Volubilis is amazing. They’ve only excavated a small part of it so far but it’s easy to see what a spectacular city it was in its hey-day. The houses have mosaic floors, courtyards with fountains and rich carvings. Apparently one of the key attractions is a carving of a large phallus in a building called the House of the Dogs. Sadly it (together with the related photo op) eludes me. I stop to sketch the remains of the Basilica, and with the afternoon temperature rising I walk back to Tigger and press on.

A couple of technical issues become apparent as I ride. First, the sat-nav keeps cutting out and restarting as I go along. It might mean there’s a loose wire somewhere. Later in the day it seems to have resolved itself though. Odd. Then there’s the question of fuel consumption. It seems to have gone back to normal now, with 450km available from a single tankful. I’m not sure if this is because the knobbly tyres have ‘bedded in’ a bit or whether I’ve had a tail wind all day. Thirdly, Tigger seems to be leaning more than normal when on his side-stand whenever I stop. Not sure why. I have a spare side-stand with me in case I break one (it’s aluminium so can’t easily be welded like a steel one could, hence the spare). It’s something else for me to keep an eye on.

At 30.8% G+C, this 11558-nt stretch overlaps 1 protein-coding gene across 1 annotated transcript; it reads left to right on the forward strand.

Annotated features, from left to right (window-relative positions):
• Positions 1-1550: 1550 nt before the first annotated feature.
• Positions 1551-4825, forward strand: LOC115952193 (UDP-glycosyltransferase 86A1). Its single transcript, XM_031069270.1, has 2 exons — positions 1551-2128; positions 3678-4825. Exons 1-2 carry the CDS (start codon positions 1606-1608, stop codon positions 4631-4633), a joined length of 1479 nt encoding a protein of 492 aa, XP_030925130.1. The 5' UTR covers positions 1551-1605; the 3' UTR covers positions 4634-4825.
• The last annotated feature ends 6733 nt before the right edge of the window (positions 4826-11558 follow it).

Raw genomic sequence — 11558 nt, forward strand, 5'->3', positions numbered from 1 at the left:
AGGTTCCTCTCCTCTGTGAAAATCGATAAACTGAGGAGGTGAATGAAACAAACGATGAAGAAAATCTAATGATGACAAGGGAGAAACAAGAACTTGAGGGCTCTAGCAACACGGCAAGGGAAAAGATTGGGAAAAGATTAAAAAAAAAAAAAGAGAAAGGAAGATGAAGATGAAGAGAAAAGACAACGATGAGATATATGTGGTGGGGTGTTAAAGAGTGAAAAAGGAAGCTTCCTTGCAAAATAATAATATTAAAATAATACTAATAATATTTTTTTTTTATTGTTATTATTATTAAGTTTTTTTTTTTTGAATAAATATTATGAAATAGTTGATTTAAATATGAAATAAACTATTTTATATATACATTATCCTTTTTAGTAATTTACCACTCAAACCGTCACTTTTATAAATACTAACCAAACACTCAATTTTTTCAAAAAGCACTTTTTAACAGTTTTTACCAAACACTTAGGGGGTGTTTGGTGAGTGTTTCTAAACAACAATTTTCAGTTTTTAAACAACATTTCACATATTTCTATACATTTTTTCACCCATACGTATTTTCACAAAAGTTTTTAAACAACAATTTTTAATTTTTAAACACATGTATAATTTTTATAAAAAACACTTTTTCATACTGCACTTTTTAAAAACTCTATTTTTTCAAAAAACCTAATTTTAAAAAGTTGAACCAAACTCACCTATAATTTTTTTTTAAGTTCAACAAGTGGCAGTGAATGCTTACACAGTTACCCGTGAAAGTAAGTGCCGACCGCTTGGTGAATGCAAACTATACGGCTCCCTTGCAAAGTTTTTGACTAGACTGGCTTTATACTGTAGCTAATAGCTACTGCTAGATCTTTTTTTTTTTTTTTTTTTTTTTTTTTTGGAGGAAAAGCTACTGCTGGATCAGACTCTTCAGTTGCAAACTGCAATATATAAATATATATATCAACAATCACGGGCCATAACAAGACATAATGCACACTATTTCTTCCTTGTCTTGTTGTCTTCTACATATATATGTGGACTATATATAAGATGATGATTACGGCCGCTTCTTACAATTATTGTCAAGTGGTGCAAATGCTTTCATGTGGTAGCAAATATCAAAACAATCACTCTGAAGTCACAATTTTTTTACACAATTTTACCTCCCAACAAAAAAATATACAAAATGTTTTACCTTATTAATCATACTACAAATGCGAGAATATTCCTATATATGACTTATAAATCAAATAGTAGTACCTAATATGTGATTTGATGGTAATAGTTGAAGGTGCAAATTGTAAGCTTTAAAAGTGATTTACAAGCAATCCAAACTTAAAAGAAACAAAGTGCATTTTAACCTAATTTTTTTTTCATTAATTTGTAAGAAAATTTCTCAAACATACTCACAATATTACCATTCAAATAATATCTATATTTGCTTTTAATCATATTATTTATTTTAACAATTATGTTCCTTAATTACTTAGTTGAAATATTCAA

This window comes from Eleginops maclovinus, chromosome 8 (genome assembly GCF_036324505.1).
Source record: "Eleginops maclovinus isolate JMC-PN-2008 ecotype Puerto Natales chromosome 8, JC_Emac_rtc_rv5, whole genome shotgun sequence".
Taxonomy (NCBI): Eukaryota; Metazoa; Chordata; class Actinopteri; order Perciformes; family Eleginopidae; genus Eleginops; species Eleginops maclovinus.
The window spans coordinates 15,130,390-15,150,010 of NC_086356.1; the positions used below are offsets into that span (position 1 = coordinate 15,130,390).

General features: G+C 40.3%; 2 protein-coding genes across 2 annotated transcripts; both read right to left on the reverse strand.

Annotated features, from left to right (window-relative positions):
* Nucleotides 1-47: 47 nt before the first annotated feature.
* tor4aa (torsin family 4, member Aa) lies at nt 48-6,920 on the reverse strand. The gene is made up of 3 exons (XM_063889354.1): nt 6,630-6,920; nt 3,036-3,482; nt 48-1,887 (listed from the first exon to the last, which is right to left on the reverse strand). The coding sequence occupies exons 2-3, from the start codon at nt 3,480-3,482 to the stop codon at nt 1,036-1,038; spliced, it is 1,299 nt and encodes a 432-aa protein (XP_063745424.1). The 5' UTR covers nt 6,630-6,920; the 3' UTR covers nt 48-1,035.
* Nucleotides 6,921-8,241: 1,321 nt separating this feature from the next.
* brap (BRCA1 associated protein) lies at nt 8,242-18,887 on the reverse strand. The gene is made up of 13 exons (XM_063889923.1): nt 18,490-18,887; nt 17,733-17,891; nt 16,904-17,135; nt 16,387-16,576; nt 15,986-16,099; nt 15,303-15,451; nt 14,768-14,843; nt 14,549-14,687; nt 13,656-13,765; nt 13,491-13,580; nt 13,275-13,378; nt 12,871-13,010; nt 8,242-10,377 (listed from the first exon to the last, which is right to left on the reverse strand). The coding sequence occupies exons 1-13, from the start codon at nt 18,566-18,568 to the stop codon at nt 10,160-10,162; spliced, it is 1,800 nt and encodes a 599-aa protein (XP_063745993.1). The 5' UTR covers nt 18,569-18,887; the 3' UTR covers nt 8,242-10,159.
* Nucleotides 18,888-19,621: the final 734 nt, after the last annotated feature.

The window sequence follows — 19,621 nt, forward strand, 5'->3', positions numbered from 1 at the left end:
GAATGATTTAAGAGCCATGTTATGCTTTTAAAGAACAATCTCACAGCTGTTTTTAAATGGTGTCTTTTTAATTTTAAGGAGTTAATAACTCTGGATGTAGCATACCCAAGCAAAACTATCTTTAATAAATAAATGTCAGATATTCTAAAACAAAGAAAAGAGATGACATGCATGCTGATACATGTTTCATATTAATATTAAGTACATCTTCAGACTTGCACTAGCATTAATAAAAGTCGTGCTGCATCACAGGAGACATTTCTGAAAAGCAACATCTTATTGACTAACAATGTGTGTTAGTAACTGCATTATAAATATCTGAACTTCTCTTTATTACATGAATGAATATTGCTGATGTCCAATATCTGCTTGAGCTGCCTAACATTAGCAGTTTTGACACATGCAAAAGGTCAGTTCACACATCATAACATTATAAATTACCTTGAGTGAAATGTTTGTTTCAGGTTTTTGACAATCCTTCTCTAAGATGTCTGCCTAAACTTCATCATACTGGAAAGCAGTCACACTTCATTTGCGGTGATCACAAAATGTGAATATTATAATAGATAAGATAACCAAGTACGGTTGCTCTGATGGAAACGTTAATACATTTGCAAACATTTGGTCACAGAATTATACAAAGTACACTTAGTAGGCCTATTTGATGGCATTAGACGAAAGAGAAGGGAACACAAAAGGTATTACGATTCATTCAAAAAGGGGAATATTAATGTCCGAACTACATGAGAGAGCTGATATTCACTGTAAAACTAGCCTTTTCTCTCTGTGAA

An hour later we arrive at Fes. This one is complicated. My room is in a ‘riad’ deep in the old town's medina where Tigger can’t go. Fortunately there’s a garage just near one of the city gates, Bab Zait, and the owner of the riad sends someone to meet me there. Tigger is directed into the garage. It costs me 60 Dirhams for two days of dusty, dingy but secure parking (about £5) which doesn’t seem bad. The problem now is that I have to carry all my stuff a quarter of a mile through the rabbit-warren and up four flights of narrow stairs to my roof-top room. One of the parking attendants offers to help and obviously expects something in return. The phrase ‘Do you have a little something for me’ is never far away from any conversation in these parts.

The room is cheap but it suits me just fine. There’s a roof terrace, there are other backpackers, I have a private shower room, and the riad is a few short steps from the souk, the kasbah, the Bab Boujloud and the centre of the medina. I take a wander through the souk and choose a place to eat. Tagine again, but I don’t mid that. It is full of almonds and spices and I can sit and watch the world go by in a scene that has hardly changed since the middle ages. This will do me fine for a couple of days. The big question is, where should I go from here?

Tigger miles in 2023 = 8,024

Tigger miles in 2024 so far = 2,338


*Incidentally, in case you’re interested, I made my whole expedition ‘carbon neutral’ again this year by paying for carbon credits through The carbon credits included an offset for the carbon created by the various ferries I plan to use. Carbon offsetting isn't a silver bullet to cure climate change, but it helps.....